|Einsteinium is named after Albert Einstein.|
|Atomic Number:||99||Atomic Radius:||245 pm (Van der Waals)|
|Atomic Symbol:||Es||Melting Point:||860 °C|
|Atomic Weight:||252||Boiling Point:||--|
|Electron Configuration:||[Rn]7s25f11||Oxidation States:||2, 3|
Einsteinium, the seventh transuranic element of the actinide series to be discovered, was identified by Ghiorso and co-workers at Berkeley in December 1952 in debris from the first large thermonuclear explosion, which took place in the Pacific in November, 1952. The 20-day 253Es isotope was produced. It was named after Alfred Einstein.
In 1961, enough einsteinium was produced to separate a macroscopic amount of 253Es. This sample weighted about 0.01µg and was measured using a special magnetic-type balance. 253Es so produced was used to produce mendelevium (Element 101) by neutron bombardment.
About 3 µg of einsteinium has been produced in the High Flux Isotope Reactor (HFIR) at Oak Ridge National Laboratories by:
- irradiating kilogram quantities of 239Pu in a reactor for several years to produce 242Pu,
- fabricating the 242Pu into pellets of plutonium oxide and aluminum powder,
- loading the pellets into target rods for an initial 1-year irradiation at the Savannah River Plant, and,
- irradiating the targets for another 4 months in the HFIR.
The targets were then removed for chemical separation of the einsteinium from californium daughter products. About 2 milligrams of einsteinium can be present in special HFIR campaigns.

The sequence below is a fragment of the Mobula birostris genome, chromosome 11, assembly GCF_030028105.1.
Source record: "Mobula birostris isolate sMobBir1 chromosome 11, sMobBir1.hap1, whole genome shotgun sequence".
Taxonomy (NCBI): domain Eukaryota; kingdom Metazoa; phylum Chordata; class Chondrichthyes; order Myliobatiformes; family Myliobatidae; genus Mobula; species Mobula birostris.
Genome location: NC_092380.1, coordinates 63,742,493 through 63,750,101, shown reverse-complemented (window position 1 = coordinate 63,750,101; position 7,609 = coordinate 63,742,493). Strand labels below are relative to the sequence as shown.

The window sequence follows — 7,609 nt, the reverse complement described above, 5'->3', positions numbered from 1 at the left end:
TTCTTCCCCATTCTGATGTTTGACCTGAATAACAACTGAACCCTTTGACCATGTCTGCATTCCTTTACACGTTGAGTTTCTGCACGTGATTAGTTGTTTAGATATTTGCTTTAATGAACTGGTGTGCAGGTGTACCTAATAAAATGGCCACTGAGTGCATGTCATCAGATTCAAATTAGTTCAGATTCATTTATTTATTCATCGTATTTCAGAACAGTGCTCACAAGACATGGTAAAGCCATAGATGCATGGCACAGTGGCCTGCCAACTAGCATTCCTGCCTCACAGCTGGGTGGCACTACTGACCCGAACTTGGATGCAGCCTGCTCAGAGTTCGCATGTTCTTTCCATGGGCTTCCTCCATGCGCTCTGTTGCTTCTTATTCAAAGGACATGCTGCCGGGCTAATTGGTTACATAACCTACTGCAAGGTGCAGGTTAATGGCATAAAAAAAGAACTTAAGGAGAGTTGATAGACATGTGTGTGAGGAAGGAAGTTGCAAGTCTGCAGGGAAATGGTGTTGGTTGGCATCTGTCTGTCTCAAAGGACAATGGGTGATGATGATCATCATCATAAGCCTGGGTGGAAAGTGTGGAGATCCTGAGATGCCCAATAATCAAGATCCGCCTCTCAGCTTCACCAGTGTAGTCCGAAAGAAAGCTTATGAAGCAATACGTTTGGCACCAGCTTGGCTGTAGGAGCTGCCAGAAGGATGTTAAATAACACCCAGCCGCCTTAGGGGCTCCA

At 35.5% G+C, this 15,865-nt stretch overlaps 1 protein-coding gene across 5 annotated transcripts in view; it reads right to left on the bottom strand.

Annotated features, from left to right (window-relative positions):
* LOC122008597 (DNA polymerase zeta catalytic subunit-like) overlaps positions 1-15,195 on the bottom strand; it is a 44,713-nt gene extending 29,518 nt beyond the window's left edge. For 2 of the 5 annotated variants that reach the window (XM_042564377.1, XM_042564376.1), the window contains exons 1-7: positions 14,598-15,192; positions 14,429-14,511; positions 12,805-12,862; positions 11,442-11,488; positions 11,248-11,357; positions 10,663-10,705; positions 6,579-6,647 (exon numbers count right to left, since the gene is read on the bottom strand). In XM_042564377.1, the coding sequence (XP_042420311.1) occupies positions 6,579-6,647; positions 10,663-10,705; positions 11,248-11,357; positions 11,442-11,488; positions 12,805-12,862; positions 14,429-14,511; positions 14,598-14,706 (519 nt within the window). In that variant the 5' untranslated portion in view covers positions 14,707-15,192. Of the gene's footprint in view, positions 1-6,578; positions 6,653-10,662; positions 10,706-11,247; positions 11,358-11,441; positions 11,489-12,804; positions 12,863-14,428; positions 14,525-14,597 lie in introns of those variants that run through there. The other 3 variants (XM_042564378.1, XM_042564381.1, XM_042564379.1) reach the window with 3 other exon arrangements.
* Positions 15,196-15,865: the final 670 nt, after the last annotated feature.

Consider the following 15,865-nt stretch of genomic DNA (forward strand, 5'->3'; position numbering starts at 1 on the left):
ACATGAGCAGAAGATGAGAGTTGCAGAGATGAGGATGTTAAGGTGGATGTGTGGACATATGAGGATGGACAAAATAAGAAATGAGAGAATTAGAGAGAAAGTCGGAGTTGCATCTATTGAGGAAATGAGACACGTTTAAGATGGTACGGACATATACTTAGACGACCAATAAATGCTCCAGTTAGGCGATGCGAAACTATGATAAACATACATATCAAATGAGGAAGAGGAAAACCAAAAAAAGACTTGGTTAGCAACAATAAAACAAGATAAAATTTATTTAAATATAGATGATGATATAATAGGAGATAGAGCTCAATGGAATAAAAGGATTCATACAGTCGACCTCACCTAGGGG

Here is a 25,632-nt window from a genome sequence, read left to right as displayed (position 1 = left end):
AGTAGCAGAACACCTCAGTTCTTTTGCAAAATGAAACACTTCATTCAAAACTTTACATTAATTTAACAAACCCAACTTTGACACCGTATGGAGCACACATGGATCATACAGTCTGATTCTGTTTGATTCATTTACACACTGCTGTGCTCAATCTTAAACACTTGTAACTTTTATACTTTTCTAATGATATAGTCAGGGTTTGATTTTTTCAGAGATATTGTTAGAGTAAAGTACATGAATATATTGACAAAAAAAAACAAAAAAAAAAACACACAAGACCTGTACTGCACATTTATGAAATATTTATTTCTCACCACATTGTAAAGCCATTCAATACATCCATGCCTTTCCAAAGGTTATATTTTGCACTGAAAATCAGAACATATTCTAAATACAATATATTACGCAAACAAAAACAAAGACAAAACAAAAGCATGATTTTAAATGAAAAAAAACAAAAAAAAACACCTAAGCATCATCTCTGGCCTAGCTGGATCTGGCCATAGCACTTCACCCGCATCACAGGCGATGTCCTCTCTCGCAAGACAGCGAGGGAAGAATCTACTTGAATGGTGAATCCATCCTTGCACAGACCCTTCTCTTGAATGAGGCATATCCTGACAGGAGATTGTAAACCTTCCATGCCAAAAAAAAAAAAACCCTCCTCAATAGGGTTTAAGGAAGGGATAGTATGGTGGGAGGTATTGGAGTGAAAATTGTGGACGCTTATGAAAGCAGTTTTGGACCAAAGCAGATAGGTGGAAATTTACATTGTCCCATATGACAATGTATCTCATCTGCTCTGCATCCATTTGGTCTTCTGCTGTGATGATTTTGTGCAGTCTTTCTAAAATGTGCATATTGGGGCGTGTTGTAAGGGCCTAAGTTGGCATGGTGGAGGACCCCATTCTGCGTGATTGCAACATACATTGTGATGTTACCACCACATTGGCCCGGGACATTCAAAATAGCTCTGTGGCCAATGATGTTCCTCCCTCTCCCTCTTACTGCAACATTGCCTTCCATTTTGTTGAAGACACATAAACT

Sixteen isotopes with three isomers ranging in atomic mass from 241 to 256 are now recognized for einsteinium. 252Es has the longest half-life (472 days) but is only available in minute quantities. The isotopes 253Es and 254Es are the isotopes of choice for physicochemical studies because of their availability and reasonable half-lives. However, usually only a few micrograms of einsteinium isotopes are used in experiments to reduce worker exposure and to minimize the intense self-irradiation effects.
Tracer studies using 253Es show that einsteinium has chemical properties typical of a heavy trivalent, actinide element. Oxidation states of II and III for einsteinium have been reported and oxidation state IV has been postulated from vapor transport studies but not established unequivocally. Einsteinium is the first divalent metal in the actinide series (two bonding electrons rather than three). The self-irradiation properties of einsteinium make it extremely difficult, for example, to obtain x-ray crystallographic data. The intense gamma and x-rays from einsteinium decay to daughter products over-exposes the x-ray film/detector. This intense self-irradiation can be exploited however to study accelerated aging and radiation damage studies, and for targeted radiation medical treatments. An example of einsteinium chemical studies is the chemical consequences of radioactive decay. With the relatively short half-life of Es-253 (20.47 days) one can study the in-growth of daughter Bk-249 (half-life 330 days) and grand-daughter Cf-249 (half-life 351 years). Evidence suggests that divalent Es might decay into a divalent Bk daughter and subsequently into as of yet unknown divalent Cf. There are no commercial uses for einsteinium however it is the heaviest element for which bulk studies can be performed that allows for fundamental studies of the role of 5-f electrons in actinide systematics.
Richard G. Haire (2006) Chapter 12, The Chemistry of the Actinide and Transactinide Elements, Third Edition, L. R. Morss, J. Fuger, and N. M. Edelstein, Eds, Springer Publishers.
This element reviewed and Updated by Dr. David Hobart, 2011